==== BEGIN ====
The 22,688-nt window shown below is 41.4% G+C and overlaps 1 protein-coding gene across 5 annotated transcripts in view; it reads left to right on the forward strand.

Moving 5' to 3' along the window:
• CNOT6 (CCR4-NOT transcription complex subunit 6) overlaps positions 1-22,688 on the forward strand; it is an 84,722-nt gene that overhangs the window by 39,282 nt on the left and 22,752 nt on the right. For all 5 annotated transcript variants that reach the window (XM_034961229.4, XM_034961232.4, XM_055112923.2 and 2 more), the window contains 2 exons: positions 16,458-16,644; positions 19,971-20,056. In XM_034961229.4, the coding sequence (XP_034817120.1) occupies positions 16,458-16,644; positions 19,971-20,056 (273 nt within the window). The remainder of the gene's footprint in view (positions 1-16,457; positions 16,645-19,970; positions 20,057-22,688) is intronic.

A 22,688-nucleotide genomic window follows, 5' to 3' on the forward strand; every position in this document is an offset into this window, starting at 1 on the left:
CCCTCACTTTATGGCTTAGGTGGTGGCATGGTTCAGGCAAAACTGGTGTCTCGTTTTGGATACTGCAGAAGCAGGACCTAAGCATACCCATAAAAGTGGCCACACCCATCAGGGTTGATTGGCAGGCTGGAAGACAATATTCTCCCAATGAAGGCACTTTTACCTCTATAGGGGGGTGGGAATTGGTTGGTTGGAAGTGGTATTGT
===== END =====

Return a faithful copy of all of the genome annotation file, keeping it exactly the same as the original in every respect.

The 22,688-nt window shown below is 41.4% G+C and overlaps 1 protein-coding gene across 5 annotated transcripts in view; it reads left to right on the forward strand.

Moving 5' to 3' along the window:
• CNOT6 (CCR4-NOT transcription complex subunit 6) overlaps positions 1-22,688 on the forward strand; it is an 84,722-nt gene that overhangs the window by 39,282 nt on the left and 22,752 nt on the right. For all 5 annotated transcript variants that reach the window (XM_034961229.4, XM_034961232.4, XM_055112923.2 and 2 more), the window contains 2 exons: positions 16,458-16,644; positions 19,971-20,056. In XM_034961229.4, the coding sequence (XP_034817120.1) occupies positions 16,458-16,644; positions 19,971-20,056 (273 nt within the window). The remainder of the gene's footprint in view (positions 1-16,457; positions 16,645-19,970; positions 20,057-22,688) is intronic.

A 22,688-nucleotide genomic window follows, 5' to 3' on the forward strand; every position in this document is an offset into this window, starting at 1 on the left:
CCCTCACTTTATGGCTTAGGTGGTGGCATGGTTCAGGCAAAACTGGTGTCTCGTTTTGGATACTGCAGAAGCAGGACCTAAGCATACCCATAAAAGTGGCCACACCCATCAGGGTTGATTGGCAGGCTGGAAGACAATATTCTCCCAATGAAGGCACTTTTACCTCTATAGGGGGGTGGGAATTGGTTGGTTGGAAGTGGTATTGT